• 20 MAY 14

    Urinary Tract Infections

    Urinary tract infections (UTIs) are infections of the bladder, kidneys, or both. They are caused by bacteria that spread from fecal (bowel movement) material. Without proper treatment, UTI’s may lead to kidney damage. It is important to call our office as soon as possible if you suspect your child may have a UTI.

    The main symptoms of UTI’s are pain and/or burning with urination, frequent urination, wetting accidents, abnormal smelling urine, nausea and vomiting, and fever. Fever occurs when the infection has spread to the kidneys and may be the only symptom in an infant or young child. These fevers are usually high grade (over 104) but may be lower initially.

    The risk of UTI is higher in girls than boys. Boys who get UTI are most often under 3 months of age and uncircumcised. Factors that increase the risk of UTI include constipation, poor hygiene, and urine-holding behaviors (waiting till the last minute to urinate and then rushing to the bathroom). UTI’s may be the result of a problem with the urinary system, such as reflux (backward flow of urine toward the kidney when the bladder squeezes at urination).

    The diagnosis of UTI depends on a properly collected fresh urine sample, which we can collect and analyze immediately at our office. All children suspected of having UTI are treated with antibiotics. Please schedule an appointment right away if you suspect that your child may have a UTI.

Health Topics

  • Colic

    Newborns with colic have long-lasting periods of crying and fussing. The cause of colic is unknown but is probably related to the baby’s temperament. It occurs in infants from birth to age 3 months.

  • Croup

    A croupy cough is a tight barking (like a seal) sounding cough. The voice or cry is hoarse usually and sometimes there is a fever and congestion. If you think your child has croup, they should be seen in the office.

  • Diaper Rash

    A baby’s sensitive skin is easily irritated by urine and stool. To prevent this irritation, you can apply a barrier cream like Desitin with each diaper change.

  • Eczema

    Eczema is a chronic, red, itchy skin disorder that is very common, affecting 10% of children. It is often seen in children who have allergies. The skin is usually dry and may also become thickened with time.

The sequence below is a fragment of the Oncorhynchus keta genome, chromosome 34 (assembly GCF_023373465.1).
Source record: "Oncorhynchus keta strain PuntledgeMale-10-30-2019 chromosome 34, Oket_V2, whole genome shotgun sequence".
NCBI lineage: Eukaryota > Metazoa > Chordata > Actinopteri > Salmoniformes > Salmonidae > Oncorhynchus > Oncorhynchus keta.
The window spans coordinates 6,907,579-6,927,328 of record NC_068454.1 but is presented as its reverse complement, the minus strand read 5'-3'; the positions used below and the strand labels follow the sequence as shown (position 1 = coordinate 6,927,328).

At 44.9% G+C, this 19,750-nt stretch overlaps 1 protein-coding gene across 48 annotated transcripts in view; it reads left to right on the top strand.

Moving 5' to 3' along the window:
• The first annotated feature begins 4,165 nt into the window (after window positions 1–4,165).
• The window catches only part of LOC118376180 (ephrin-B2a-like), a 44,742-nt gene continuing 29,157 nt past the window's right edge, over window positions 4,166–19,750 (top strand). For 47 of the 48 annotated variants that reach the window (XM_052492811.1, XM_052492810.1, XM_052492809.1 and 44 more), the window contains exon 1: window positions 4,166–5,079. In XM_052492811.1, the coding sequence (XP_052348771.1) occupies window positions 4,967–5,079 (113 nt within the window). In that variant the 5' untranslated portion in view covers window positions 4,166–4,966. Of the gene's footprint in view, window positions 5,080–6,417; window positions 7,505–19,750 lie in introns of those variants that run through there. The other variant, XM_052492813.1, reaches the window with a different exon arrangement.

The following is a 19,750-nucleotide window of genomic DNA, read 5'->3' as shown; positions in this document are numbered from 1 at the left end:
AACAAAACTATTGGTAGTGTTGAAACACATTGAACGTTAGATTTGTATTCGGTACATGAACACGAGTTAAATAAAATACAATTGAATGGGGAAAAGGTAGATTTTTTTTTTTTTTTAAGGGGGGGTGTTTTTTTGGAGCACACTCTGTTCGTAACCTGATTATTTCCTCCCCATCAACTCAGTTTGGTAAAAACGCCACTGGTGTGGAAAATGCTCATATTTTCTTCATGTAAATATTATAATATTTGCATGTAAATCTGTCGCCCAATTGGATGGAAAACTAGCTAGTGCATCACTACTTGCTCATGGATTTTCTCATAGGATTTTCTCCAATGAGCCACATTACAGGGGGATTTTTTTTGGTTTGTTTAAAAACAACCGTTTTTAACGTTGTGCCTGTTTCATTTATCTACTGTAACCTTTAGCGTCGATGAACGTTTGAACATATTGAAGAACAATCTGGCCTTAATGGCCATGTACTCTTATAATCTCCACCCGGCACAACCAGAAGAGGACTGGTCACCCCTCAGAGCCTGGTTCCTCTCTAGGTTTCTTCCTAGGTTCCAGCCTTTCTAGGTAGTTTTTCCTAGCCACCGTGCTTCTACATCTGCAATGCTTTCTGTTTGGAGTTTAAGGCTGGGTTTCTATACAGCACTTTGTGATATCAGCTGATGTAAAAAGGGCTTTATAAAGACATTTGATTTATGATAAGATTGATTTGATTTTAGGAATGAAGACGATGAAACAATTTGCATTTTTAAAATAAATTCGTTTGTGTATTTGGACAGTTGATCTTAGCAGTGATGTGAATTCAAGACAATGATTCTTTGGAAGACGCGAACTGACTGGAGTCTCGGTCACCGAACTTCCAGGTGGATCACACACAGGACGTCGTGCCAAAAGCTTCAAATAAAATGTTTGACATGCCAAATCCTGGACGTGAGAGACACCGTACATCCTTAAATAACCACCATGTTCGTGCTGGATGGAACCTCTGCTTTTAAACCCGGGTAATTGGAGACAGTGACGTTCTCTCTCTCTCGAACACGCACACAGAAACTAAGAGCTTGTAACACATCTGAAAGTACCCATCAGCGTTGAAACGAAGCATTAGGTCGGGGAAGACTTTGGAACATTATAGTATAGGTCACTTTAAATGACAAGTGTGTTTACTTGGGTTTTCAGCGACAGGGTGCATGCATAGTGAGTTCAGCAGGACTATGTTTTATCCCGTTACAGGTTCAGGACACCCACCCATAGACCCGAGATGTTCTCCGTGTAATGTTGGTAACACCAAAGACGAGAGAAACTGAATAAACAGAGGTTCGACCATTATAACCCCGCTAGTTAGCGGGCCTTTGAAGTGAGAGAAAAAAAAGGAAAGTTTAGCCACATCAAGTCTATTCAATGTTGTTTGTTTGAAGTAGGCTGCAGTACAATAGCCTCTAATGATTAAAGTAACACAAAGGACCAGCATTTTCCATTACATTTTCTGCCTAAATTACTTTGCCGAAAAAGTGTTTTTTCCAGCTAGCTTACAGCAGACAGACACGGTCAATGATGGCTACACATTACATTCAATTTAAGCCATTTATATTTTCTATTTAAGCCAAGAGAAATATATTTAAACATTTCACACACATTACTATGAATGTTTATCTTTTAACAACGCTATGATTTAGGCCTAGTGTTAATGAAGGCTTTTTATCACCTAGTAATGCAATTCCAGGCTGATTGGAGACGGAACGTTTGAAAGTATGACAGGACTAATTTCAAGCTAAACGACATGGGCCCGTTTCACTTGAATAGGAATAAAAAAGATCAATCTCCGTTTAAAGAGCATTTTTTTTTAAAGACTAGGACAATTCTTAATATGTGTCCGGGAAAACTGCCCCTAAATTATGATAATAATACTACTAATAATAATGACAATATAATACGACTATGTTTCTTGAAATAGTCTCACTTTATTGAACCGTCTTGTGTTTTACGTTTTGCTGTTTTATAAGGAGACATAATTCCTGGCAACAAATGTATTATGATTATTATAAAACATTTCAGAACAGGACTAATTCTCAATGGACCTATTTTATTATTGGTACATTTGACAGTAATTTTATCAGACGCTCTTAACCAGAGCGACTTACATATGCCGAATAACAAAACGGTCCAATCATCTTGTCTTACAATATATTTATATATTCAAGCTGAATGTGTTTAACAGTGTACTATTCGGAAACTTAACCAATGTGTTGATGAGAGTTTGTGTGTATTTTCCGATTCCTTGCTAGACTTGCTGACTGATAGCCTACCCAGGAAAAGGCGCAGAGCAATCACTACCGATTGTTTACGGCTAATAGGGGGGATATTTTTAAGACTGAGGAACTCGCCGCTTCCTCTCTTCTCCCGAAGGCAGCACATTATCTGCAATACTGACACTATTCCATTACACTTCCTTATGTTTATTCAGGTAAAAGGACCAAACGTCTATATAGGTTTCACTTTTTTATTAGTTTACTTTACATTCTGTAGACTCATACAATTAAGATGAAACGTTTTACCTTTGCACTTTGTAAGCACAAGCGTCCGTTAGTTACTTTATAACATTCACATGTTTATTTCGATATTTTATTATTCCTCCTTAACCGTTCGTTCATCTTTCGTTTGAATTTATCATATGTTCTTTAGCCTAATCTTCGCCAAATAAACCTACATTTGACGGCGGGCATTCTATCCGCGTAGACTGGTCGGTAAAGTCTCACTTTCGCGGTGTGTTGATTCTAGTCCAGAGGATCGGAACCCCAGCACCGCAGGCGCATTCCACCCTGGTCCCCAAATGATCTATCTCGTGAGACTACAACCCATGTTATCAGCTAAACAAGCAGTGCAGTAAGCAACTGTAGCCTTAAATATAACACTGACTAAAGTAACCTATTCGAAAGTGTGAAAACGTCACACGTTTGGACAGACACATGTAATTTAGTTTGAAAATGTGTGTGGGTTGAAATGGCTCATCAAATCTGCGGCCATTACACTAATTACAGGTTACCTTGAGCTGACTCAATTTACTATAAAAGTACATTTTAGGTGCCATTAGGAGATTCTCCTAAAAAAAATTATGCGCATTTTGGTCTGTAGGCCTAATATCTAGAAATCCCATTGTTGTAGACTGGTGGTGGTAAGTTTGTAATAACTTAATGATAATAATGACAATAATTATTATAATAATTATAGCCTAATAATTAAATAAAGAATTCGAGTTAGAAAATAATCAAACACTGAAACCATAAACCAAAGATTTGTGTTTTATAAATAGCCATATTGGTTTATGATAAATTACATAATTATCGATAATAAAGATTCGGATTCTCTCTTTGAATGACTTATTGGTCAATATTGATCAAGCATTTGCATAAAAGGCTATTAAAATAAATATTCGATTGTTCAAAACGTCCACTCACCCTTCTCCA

• Insect Bites

    If the insect bites are itchy and swollen, it’s okay to apply hydrocortisone cream 1% (Cortaid or other brand) twice a day as needed for 5-7 days.

  • Immunization Reaction

    Common side effects following vaccination include local reactions such as redness, swelling, or tenderness at the site of injection and fever less than 101 degrees F.

  • Gastroesophageal Reflux

    Gastroesophageal reflux occurs when the contents of the stomach, including stomach acid, move upward (reflux) into the esophagus (swallowing tube).

  • Ear Infection

    If your child is verbal and complains of ear pain, or crying and tugging of the ear in a younger child, you may use a warm pack applied externally over the ear to help alleviate the pain.

  • Pink Eye (Conjunctivitis)

    Conjunctivitis, or Pink Eye, is caused by viruses, bacteria or allergies. Commonly this occurs with viral upper respiratory infections.

  • Strep Throat

    If your child complains of a sore throat along with possibly fever, headache, stomachache, nausea or vomiting, call our office to make an appointment to have your child examined.

  • Teething

    Provide hard, cold teething toys to chew on. You may also give infant’s Tylenol.

  • Urinary Tract Infections

    Urinary tract infections (UTIs) are infections of the bladder, kidneys, or both. They are caused by bacteria that spread from fecal (bowel movement) material.

  • Cold or Sinus Infection

    A cold is an infection of the nose and sinuses caused by a virus, while a “sinus infection” is caused by bacteria in the nose and sinuses.